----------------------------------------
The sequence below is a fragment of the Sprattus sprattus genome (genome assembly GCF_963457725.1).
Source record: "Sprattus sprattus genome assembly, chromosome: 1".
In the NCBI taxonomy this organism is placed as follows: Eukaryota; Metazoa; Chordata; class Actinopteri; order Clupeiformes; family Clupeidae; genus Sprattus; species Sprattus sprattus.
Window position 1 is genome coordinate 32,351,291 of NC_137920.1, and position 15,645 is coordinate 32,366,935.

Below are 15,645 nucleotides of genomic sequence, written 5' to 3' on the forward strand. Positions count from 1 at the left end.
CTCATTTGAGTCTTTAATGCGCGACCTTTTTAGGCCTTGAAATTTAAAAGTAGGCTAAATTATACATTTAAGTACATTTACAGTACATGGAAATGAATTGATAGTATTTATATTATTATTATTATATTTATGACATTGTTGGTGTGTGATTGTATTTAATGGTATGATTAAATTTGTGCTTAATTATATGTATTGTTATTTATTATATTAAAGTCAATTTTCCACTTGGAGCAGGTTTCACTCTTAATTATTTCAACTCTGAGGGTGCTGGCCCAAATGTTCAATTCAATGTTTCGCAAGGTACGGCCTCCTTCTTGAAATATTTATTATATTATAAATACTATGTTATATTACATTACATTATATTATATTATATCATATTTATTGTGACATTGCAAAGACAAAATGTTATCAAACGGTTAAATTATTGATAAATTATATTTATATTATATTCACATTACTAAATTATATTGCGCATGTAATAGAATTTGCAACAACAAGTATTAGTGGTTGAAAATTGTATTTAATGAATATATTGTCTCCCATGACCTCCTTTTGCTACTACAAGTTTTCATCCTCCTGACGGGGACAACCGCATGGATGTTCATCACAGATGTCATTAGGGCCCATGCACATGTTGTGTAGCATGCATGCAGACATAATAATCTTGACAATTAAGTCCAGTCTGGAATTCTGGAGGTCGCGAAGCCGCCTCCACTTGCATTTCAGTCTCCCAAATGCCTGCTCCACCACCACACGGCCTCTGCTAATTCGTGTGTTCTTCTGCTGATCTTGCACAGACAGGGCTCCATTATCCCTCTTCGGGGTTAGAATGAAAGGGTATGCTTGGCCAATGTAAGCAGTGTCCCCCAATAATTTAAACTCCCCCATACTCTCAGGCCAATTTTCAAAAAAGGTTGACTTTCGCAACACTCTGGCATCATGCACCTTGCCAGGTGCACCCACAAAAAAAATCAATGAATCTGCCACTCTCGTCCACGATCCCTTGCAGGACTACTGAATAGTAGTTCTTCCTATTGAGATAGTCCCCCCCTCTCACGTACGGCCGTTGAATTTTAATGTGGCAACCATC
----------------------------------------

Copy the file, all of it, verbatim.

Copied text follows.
The sequence below is a fragment of the Sprattus sprattus genome (genome assembly GCF_963457725.1).
Source record: "Sprattus sprattus genome assembly, chromosome: 1".
In the NCBI taxonomy this organism is placed as follows: Eukaryota; Metazoa; Chordata; class Actinopteri; order Clupeiformes; family Clupeidae; genus Sprattus; species Sprattus sprattus.
Window position 1 is genome coordinate 32,351,291 of NC_137920.1, and position 15,645 is coordinate 32,366,935.

Below are 15,645 nucleotides of genomic sequence, written 5' to 3' on the forward strand. Positions count from 1 at the left end.
CTCATTTGAGTCTTTAATGCGCGACCTTTTTAGGCCTTGAAATTTAAAAGTAGGCTAAATTATACATTTAAGTACATTTACAGTACATGGAAATGAATTGATAGTATTTATATTATTATTATTATATTTATGACATTGTTGGTGTGTGATTGTATTTAATGGTATGATTAAATTTGTGCTTAATTATATGTATTGTTATTTATTATATTAAAGTCAATTTTCCACTTGGAGCAGGTTTCACTCTTAATTATTTCAACTCTGAGGGTGCTGGCCCAAATGTTCAATTCAATGTTTCGCAAGGTACGGCCTCCTTCTTGAAATATTTATTATATTATAAATACTATGTTATATTACATTACATTATATTATATTATATCATATTTATTGTGACATTGCAAAGACAAAATGTTATCAAACGGTTAAATTATTGATAAATTATATTTATATTATATTCACATTACTAAATTATATTGCGCATGTAATAGAATTTGCAACAACAAGTATTAGTGGTTGAAAATTGTATTTAATGAATATATTGTCTCCCATGACCTCCTTTTGCTACTACAAGTTTTCATCCTCCTGACGGGGACAACCGCATGGATGTTCATCACAGATGTCATTAGGGCCCATGCACATGTTGTGTAGCATGCATGCAGACATAATAATCTTGACAATTAAGTCCAGTCTGGAATTCTGGAGGTCGCGAAGCCGCCTCCACTTGCATTTCAGTCTCCCAAATGCCTGCTCCACCACCACACGGCCTCTGCTAATTCGTGTGTTCTTCTGCTGATCTTGCACAGACAGGGCTCCATTATCCCTCTTCGGGGTTAGAATGAAAGGGTATGCTTGGCCAATGTAAGCAGTGTCCCCCAATAATTTAAACTCCCCCATACTCTCAGGCCAATTTTCAAAAAAGGTTGACTTTCGCAACACTCTGGCATCATGCACCTTGCCAGGTGCACCCACAAAAAAAATCAATGAATCTGCCACTCTCGTCCACGATCCCTTGCAGGACTACTGAATAGTAGTTCTTCCTATTGAGATAGTCCCCCCCTCTCACGTACGGCCGTTGAATTTTAATGTGGCAACCATC